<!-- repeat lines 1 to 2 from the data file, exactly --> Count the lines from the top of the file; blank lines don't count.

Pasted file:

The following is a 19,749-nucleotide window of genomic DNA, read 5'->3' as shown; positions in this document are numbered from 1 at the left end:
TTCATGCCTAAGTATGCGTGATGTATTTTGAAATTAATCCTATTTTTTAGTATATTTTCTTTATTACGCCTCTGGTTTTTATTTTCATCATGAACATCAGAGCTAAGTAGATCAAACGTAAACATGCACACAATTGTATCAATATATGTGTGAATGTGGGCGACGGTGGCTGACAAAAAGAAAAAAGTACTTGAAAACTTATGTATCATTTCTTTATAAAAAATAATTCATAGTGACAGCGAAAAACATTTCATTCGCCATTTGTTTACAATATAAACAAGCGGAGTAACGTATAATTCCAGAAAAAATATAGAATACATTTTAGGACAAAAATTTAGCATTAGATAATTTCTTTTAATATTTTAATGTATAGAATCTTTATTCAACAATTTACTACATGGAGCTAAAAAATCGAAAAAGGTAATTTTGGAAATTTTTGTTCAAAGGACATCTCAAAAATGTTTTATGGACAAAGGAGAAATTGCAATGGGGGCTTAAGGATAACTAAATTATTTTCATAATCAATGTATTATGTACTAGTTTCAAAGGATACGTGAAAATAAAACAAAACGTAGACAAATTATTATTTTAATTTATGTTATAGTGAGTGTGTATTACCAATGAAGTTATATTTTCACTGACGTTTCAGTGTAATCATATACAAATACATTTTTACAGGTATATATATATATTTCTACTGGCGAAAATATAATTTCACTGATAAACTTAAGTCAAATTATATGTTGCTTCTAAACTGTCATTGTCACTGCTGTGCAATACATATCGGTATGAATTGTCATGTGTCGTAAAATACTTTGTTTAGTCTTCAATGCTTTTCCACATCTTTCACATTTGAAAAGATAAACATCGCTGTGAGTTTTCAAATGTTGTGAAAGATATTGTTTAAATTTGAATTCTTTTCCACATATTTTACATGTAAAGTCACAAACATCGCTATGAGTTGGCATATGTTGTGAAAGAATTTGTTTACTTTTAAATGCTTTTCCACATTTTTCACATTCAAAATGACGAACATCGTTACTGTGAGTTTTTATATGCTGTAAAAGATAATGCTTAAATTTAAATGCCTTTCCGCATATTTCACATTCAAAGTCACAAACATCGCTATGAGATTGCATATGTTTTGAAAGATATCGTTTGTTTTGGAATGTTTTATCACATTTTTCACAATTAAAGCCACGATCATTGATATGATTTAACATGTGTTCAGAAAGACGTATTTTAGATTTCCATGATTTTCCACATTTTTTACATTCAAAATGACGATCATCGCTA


The following is a 19,749-nucleotide window of genomic DNA, read 5'->3' as shown; positions in this document are numbered from 1 at the left end:
TTCATGCCTAAGTATGCGTGATGTATTTTGAAATTAATCCTATTTTTTAGTATATTTTCTTTATTACGCCTCTGGTTTTTATTTTCATCATGAACATCAGAGCTAAGTAGATCAAACGTAAACATGCACACAATTGTATCAATATATGTGTGAATGTGGGCGACGGTGGCTGACAAAAAGAAAAAAGTACTTGAAAACTTATGTATCATTTCTTTATAAAAAATAATTCATAGTGACAGCGAAAAACATTTCATTCGCCATTTGTTTACAATATAAACAAGCGGAGTAACGTATAATTCCAGAAAAAATATAGAATACATTTTAGGACAAAAATTTAGCATTAGATAATTTCTTTTAATATTTTAATGTATAGAATCTTTATTCAACAATTTACTACATGGAGCTAAAAAATCGAAAAAGGTAATTTTGGAAATTTTTGTTCAAAGGACATCTCAAAAATGTTTTATGGACAAAGGAGAAATTGCAATGGGGGCTTAAGGATAACTAAATTATTTTCATAATCAATGTATTATGTACTAGTTTCAAAGGATACGTGAAAATAAAACAAAACGTAGACAAATTATTATTTTAATTTATGTTATAGTGAGTGTGTATTACCAATGAAGTTATATTTTCACTGACGTTTCAGTGTAATCATATACAAATACATTTTTACAGGTATATATATATATTTCTACTGGCGAAAATATAATTTCACTGATAAACTTAAGTCAAATTATATGTTGCTTCTAAACTGTCATTGTCACTGCTGTGCAATACATATCGGTATGAATTGTCATGTGTCGTAAAATACTTTGTTTAGTCTTCAATGCTTTTCCACATCTTTCACATTTGAAAAGATAAACATCGCTGTGAGTTTTCAAATGTTGTGAAAGATATTGTTTAAATTTGAATTCTTTTCCACATATTTTACATGTAAAGTCACAAACATCGCTATGAGTTGGCATATGTTGTGAAAGAATTTGTTTACTTTTAAATGCTTTTCCACATTTTTCACATTCAAAATGACGAACATCGTTACTGTGAGTTTTTATATGCTGTAAAAGATAATGCTTAAATTTAAATGCCTTTCCGCATATTTCACATTCAAAGTCACAAACATCGCTATGAGATTGCATATGTTTTGAAAGATATCGTTTGTTTTGGAATGTTTTATCACATTTTTCACAATTAAAGCCACGATCATTGATATGATTTAACATGTGTTCAGAAAGACGTATTTTAGATTTCCATGATTTTCCACATTTTTTACATTCAAAATGACGATCATCGCTA